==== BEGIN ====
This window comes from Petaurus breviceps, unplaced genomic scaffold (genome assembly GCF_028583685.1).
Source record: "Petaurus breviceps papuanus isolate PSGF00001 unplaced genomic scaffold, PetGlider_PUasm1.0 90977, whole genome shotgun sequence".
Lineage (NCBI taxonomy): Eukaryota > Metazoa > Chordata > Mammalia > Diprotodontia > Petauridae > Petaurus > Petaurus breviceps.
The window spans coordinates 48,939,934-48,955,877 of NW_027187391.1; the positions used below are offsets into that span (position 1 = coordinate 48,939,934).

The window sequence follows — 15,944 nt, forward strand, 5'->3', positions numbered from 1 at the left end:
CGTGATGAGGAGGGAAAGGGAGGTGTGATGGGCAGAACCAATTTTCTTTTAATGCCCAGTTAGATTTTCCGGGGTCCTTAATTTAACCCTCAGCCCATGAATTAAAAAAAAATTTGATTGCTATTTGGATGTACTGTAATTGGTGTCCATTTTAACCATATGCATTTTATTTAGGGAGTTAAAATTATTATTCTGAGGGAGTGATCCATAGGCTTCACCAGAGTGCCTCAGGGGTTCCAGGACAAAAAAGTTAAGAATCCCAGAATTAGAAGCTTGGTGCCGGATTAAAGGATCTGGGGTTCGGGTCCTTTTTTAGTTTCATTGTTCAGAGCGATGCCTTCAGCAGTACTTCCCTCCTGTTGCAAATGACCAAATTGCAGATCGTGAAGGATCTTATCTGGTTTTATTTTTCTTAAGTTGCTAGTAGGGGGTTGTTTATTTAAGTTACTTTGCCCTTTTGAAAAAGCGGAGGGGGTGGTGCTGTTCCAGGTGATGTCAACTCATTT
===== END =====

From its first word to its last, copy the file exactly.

This window comes from Petaurus breviceps, unplaced genomic scaffold (genome assembly GCF_028583685.1).
Source record: "Petaurus breviceps papuanus isolate PSGF00001 unplaced genomic scaffold, PetGlider_PUasm1.0 90977, whole genome shotgun sequence".
Lineage (NCBI taxonomy): Eukaryota > Metazoa > Chordata > Mammalia > Diprotodontia > Petauridae > Petaurus > Petaurus breviceps.
The window spans coordinates 48,939,934-48,955,877 of NW_027187391.1; the positions used below are offsets into that span (position 1 = coordinate 48,939,934).

The window sequence follows — 15,944 nt, forward strand, 5'->3', positions numbered from 1 at the left end:
CGTGATGAGGAGGGAAAGGGAGGTGTGATGGGCAGAACCAATTTTCTTTTAATGCCCAGTTAGATTTTCCGGGGTCCTTAATTTAACCCTCAGCCCATGAATTAAAAAAAAATTTGATTGCTATTTGGATGTACTGTAATTGGTGTCCATTTTAACCATATGCATTTTATTTAGGGAGTTAAAATTATTATTCTGAGGGAGTGATCCATAGGCTTCACCAGAGTGCCTCAGGGGTTCCAGGACAAAAAAGTTAAGAATCCCAGAATTAGAAGCTTGGTGCCGGATTAAAGGATCTGGGGTTCGGGTCCTTTTTTAGTTTCATTGTTCAGAGCGATGCCTTCAGCAGTACTTCCCTCCTGTTGCAAATGACCAAATTGCAGATCGTGAAGGATCTTATCTGGTTTTATTTTTCTTAAGTTGCTAGTAGGGGGTTGTTTATTTAAGTTACTTTGCCCTTTTGAAAAAGCGGAGGGGGTGGTGCTGTTCCAGGTGATGTCAACTCATTT